Does the degree of sepsis determine the incidence and severity of acute kidney injury

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Does the degree of sepsis determine the incidence and severity of acute kidney injury?

In contrast to acute kidney injury, sepsis syndrome has benefited from the development of a consensus-driven standardized definition for more than 20 years.

This definition was modified to reflect advances in the pathobiology, management, and epidemiology of sepsis. In this new schema, sepsis is defined as “life-threatening organ dysfunction caused by a dysregulated host response to infection.”

Organ dysfunction is best identified as an acute change in the total Sequential Organ Failure Assessment score ≥2 points, which reflects an overall mortality risk of approximately 10%.

Septic shock is the most severe form of sepsis with profound cellular, metabolic, and hemodynamic abnormalities that include hypotension (requiring vasopressors), as well as elevated serum lactate levels. Septic shock is associated with mortality rates over 40%.

While there are no studies assessing the incidence of acute kidney injury utilizing the new definition of sepsis, prior studies have shown that there is a stepwise increase in the severity of acute kidney injury in patients who are stratified by the severity of sepsis.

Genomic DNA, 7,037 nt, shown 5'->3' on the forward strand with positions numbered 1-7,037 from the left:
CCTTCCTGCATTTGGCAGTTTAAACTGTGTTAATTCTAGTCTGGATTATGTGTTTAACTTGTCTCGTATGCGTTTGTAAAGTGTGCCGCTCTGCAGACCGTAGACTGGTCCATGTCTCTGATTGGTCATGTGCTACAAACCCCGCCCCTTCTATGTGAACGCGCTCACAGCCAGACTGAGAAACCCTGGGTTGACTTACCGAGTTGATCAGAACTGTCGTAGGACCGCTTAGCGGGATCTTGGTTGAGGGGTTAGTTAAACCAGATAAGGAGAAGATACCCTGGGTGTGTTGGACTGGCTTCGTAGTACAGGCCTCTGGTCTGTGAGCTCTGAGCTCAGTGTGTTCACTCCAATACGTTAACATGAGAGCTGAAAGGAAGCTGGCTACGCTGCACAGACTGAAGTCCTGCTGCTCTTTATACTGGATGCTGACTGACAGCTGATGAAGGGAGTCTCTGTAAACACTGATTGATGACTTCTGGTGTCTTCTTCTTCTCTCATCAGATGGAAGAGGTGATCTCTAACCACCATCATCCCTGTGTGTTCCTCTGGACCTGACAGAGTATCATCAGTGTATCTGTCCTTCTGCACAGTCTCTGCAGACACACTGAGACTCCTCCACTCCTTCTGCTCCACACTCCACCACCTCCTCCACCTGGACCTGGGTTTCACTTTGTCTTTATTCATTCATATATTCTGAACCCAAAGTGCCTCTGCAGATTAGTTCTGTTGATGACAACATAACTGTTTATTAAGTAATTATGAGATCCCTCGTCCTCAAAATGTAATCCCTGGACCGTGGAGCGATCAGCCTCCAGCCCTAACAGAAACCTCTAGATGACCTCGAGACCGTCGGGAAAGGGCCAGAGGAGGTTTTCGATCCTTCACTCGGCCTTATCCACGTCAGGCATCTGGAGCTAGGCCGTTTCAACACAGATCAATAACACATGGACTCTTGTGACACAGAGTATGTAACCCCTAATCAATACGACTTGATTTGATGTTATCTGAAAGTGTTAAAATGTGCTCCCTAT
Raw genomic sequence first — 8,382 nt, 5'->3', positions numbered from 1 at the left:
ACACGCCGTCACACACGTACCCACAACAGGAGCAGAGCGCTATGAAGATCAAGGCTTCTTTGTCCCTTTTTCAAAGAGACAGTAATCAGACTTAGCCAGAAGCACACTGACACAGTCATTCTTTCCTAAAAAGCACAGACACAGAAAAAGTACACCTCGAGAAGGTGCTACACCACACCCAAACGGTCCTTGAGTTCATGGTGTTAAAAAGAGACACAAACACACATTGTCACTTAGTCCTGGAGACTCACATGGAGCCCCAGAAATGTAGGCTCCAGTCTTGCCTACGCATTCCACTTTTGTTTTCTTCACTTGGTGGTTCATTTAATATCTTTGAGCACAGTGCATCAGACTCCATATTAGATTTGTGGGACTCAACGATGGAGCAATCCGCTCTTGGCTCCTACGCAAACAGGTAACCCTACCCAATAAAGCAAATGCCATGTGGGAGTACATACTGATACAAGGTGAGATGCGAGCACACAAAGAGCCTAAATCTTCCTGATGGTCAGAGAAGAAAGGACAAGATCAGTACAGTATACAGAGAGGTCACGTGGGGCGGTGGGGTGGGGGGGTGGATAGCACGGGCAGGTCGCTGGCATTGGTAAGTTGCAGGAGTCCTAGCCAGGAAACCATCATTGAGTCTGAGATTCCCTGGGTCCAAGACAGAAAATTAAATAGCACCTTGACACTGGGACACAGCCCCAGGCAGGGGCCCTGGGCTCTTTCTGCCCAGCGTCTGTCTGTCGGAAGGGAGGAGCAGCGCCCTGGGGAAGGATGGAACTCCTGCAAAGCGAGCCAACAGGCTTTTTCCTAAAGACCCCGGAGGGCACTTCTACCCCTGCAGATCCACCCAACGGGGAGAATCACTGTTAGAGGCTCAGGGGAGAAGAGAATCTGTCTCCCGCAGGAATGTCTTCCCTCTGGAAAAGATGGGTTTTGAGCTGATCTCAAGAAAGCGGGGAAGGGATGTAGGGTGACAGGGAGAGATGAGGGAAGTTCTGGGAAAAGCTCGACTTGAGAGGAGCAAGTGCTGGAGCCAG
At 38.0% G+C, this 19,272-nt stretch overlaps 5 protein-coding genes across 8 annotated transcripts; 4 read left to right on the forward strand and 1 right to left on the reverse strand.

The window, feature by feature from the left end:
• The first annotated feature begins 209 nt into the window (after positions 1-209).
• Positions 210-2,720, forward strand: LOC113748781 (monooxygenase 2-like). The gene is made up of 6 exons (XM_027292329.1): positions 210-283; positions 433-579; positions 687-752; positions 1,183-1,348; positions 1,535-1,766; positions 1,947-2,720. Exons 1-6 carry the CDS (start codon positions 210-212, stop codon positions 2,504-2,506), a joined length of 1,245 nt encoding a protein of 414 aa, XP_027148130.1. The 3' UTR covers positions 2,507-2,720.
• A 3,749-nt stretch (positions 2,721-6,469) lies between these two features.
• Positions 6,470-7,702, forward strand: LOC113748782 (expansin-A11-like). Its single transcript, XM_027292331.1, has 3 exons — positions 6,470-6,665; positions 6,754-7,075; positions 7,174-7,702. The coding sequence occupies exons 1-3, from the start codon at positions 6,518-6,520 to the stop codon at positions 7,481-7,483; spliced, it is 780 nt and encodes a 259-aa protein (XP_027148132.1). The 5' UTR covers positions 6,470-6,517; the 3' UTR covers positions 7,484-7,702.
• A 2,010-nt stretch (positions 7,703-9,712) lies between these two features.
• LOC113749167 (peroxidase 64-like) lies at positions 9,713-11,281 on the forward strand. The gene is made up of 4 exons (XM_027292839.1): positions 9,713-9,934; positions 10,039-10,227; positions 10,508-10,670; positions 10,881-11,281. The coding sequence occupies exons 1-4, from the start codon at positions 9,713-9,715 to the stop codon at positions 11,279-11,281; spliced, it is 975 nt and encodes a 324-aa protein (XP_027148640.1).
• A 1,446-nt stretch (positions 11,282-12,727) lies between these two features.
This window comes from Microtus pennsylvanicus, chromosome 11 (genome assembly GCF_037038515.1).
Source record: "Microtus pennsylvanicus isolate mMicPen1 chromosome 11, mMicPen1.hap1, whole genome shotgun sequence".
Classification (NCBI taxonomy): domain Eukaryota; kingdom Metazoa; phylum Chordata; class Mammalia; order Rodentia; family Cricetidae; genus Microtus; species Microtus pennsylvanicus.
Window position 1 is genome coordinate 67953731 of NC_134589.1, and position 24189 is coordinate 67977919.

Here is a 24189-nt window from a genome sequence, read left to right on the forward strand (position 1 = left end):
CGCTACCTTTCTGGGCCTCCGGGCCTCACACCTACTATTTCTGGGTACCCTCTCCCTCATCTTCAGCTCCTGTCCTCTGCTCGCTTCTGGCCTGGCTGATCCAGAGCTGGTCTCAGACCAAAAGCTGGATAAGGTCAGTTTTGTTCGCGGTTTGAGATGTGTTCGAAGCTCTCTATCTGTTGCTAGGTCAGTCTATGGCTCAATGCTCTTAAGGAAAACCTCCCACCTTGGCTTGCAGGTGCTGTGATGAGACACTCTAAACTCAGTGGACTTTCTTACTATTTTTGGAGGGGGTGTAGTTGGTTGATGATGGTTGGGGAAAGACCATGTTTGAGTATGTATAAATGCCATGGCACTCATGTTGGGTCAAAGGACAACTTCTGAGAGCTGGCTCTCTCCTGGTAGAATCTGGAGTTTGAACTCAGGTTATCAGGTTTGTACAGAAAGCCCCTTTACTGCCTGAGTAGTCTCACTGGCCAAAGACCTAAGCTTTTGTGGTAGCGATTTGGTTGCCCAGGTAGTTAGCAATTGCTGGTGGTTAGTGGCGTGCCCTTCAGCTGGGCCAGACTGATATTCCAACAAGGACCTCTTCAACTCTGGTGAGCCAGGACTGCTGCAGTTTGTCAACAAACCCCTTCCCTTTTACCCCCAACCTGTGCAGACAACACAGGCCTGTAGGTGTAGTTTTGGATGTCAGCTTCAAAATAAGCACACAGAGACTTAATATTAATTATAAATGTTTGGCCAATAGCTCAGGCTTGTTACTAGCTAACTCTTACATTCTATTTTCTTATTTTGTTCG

For instance, in one study, the incidence and severity of acute kidney injury, defined by the AKIN criteria, increased markedly when stratified by sepsis severity.

Furthermore, as patients progress from sepsis to severe sepsis to septic shock, the incidence of acute kidney injury that requires dialysis also increased.

Incidence of Acute Kidney Injury That Requires Dialysis

Severe sepsis22.7%39%
Septic shock52.8%89%

AKI , Acute kidney injury.


• Sepsis : criteria for systemic inflammatory response syndrome (SIRS) with suspected or present source of infection. SIRS criteria:

• Temperature >38°C or <36°C

• Heart rate >90/min

• Respiratory rate >20/min or PaCO < 32 mm Hg

• White blood cell count >12,000/mm , <4000/mm or >10% bands

• Severe Sepsis : sepsis plus organ dysfunction, hypotension, or hypoperfusion as defined by:

• Lactic acidosis

• Systolic blood pressure <90

• Systolic blood pressure drop ≥40 mm Hg of normal

• Septic Shock : severe sepsis with hypotension despite adequate fluid resuscitation

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